While the endorsement from the Academy certainly bears cultural weight, Parasite was not a movie that needed the Oscars. More people might have been swayed to see the film after it swept the season — but it certainly had no shortage of fans beforehand, even in the West. (Not a big moviegoer, I saw the film long before the Oscars nominees even came out.) The Academy’s choice to elect Parasite was essentially a vote for itself: a safety-line for the survival of an industry indolent, self-indulgent, and frankly, dying. This isn’t to say that Oscar-goers didn’t love the movie — but the reason Parasite stirred such ferment is because, in an industry grown stilted, and centered around story-telling, Parasite’s win would introduce a fresh new storyline. Witness: the audience chanting “Up! Up! Up!” as the lights dimmed during the Parasite’s Best Picture speech. The time limit rule was originally introduced to eliminate what show organizer Bill Mechanic termed “the single most hated thing on the show”: long and embarrassing displays of emotion. But clearly the audience wanted sentiment now. Indeed, the Academy Awards audience, representatives of the movie industry, seemed almost to be engaged in an act of filmmaking as they clamored for lights—camera, action. Parasite’s win is a fairytale story indeed — with the role of the white knight clearly preordained.
It’s not that the Oscars don’t matter at all. Clearly, it’s still a source of pride. “And the winner is…a movie from South Korea!” pantomimed an indignant President Trump at a recent rally. “What the hell was that all about? We’ve got enough problems with South Korea over trade!” To a president with the soothsayer’s skill of seeing decline everywhere, America’s film industry is clearly another arena that needs to be made “great again.” And in their Best Picture speech, Miky Lee, the executive producer of Parasite, made clear how much their win meant to South Korea: “Without you, our Korean film audience, we are not here. Thank you very much.” No doubt Parasite swept because it came in at just the right cultural moment: class criticism is currently tearing through Korea at the same time that Bernie Sanders is storming through the US primary, that the UK prepares for Brexit, that countries around the world face some of the worst levels of income inequality to date.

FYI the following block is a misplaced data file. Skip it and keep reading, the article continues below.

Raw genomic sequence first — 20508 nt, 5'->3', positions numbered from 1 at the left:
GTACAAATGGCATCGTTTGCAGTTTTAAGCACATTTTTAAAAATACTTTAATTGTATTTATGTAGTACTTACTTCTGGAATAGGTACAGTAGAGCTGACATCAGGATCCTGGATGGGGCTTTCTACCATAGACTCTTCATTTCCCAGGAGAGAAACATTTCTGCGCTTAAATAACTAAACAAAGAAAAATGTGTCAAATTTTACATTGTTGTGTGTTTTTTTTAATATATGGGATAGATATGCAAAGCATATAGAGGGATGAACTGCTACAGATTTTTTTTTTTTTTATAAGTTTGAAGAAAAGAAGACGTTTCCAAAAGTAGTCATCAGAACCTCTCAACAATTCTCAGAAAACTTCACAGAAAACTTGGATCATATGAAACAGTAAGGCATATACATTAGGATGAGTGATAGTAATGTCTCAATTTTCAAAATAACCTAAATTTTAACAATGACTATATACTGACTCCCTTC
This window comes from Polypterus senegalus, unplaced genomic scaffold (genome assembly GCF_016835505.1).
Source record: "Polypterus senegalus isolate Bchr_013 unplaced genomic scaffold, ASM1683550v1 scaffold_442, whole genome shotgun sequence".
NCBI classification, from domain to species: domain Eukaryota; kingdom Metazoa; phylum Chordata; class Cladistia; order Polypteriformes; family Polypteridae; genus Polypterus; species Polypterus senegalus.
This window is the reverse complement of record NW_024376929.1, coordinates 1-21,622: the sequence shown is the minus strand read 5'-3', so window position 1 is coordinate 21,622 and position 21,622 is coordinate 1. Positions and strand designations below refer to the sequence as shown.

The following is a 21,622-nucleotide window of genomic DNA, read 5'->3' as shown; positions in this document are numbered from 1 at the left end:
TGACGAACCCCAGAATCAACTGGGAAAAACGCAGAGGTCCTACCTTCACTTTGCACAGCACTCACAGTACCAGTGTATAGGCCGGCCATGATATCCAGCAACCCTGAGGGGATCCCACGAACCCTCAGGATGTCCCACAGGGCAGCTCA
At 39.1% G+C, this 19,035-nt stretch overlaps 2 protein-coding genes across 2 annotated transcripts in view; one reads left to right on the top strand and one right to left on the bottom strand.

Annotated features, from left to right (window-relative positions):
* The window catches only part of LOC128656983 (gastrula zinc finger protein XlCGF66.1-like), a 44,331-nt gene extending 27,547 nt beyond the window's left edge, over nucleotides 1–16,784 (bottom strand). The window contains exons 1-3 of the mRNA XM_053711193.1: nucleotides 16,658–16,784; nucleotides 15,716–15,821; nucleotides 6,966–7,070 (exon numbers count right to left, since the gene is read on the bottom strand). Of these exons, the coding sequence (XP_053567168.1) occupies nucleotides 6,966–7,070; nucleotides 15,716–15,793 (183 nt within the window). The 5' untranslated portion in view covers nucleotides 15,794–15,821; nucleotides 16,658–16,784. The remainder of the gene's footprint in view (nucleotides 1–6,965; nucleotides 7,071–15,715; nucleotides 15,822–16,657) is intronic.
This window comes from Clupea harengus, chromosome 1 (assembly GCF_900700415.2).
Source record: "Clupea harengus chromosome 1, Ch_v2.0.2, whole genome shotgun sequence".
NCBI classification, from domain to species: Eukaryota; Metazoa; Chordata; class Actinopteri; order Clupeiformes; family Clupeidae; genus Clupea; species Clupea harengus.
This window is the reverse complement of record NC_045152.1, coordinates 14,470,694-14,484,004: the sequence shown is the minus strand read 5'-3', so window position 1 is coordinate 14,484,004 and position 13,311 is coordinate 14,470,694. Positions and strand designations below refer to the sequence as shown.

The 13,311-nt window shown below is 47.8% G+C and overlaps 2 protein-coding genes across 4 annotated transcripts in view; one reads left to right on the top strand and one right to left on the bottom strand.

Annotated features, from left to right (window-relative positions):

But the power of Parasite is also in its incredible particularity. Though it may have succeeded in the Academy Awards because a Western audience can relate to its central themes, much in the film is also lost on it. A Korean audience, for instance, would likely get the joke when Ki-woo “directs” Ki-taek’s performance: Ki-taek clutching a script and gesticulating, Ki-woo telling him, “Cut, cut! Dad, your emotions are up to here,” (hand above his head) “Bring them down to about here” (lowering his hand). Song Kang Ho, the actor for Ki-taek, is one of Korea’s biggest stars, while Choi Woo Shik, who plays Ki-woo, is a newcomer – if anyone should be coaching, it’d be the other way around. And the presence of the scholar’s rock, which is introduced early and sets a mysterious theme throughout, would register to a Korean audience as a strange: families don’t typically gift each other scholar’s rocks. A Western audience, on the other hand, would likely Orientalize the rock as a normal part of the experience of Korean-ness — much like Harvey Weinstein so easily believed that Bong Joon Ho’s father was a provincial fisherman, rather than one of Korea’s most famed poets.